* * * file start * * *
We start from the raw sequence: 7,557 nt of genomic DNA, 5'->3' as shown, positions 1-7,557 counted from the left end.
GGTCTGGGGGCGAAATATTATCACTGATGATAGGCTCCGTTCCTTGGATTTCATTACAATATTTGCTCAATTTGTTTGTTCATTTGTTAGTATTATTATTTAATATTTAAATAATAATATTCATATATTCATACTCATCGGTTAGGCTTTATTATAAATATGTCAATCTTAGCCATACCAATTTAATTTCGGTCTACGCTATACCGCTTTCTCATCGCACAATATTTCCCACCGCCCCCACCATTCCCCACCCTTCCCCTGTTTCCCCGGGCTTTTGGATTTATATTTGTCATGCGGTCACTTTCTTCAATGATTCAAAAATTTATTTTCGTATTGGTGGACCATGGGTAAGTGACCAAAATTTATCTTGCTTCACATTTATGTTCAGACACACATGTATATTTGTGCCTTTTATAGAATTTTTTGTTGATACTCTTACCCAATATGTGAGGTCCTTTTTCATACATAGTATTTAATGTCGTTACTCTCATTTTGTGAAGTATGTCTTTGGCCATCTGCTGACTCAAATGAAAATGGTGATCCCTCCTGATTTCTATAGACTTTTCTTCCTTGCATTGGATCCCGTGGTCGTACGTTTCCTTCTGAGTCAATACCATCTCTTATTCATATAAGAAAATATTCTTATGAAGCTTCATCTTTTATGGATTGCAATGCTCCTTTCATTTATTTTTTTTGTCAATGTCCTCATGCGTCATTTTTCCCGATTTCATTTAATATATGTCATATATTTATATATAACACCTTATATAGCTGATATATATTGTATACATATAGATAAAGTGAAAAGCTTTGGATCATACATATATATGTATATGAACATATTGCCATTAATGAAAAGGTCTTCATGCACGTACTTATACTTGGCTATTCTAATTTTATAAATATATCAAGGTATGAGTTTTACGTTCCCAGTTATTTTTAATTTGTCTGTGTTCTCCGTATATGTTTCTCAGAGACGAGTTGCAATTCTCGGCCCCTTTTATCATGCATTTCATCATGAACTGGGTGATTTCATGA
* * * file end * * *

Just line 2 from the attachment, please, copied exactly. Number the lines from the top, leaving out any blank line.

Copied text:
GGTCTGGGGGCGAAATATTATCACTGATGATAGGCTCCGTTCCTTGGATTTCATTACAATATTTGCTCAATTTGTTTGTTCATTTGTTAGTATTATTATTTAATATTTAAATAATAATATTCATATATTCATACTCATCGGTTAGGCTTTATTATAAATATGTCAATCTTAGCCATACCAATTTAATTTCGGTCTACGCTATACCGCTTTCTCATCGCACAATATTTCCCACCGCCCCCACCATTCCCCACCCTTCCCCTGTTTCCCCGGGCTTTTGGATTTATATTTGTCATGCGGTCACTTTCTTCAATGATTCAAAAATTTATTTTCGTATTGGTGGACCATGGGTAAGTGACCAAAATTTATCTTGCTTCACATTTATGTTCAGACACACATGTATATTTGTGCCTTTTATAGAATTTTTTGTTGATACTCTTACCCAATATGTGAGGTCCTTTTTCATACATAGTATTTAATGTCGTTACTCTCATTTTGTGAAGTATGTCTTTGGCCATCTGCTGACTCAAATGAAAATGGTGATCCCTCCTGATTTCTATAGACTTTTCTTCCTTGCATTGGATCCCGTGGTCGTACGTTTCCTTCTGAGTCAATACCATCTCTTATTCATATAAGAAAATATTCTTATGAAGCTTCATCTTTTATGGATTGCAATGCTCCTTTCATTTATTTTTTTTGTCAATGTCCTCATGCGTCATTTTTCCCGATTTCATTTAATATATGTCATATATTTATATATAACACCTTATATAGCTGATATATATTGTATACATATAGATAAAGTGAAAAGCTTTGGATCATACATATATATGTATATGAACATATTGCCATTAATGAAAAGGTCTTCATGCACGTACTTATACTTGGCTATTCTAATTTTATAAATATATCAAGGTATGAGTTTTACGTTCCCAGTTATTTTTAATTTGTCTGTGTTCTCCGTATATGTTTCTCAGAGACGAGTTGCAATTCTCGGCCCCTTTTATCATGCATTTCATCATGAACTGGGTGATTTCATGA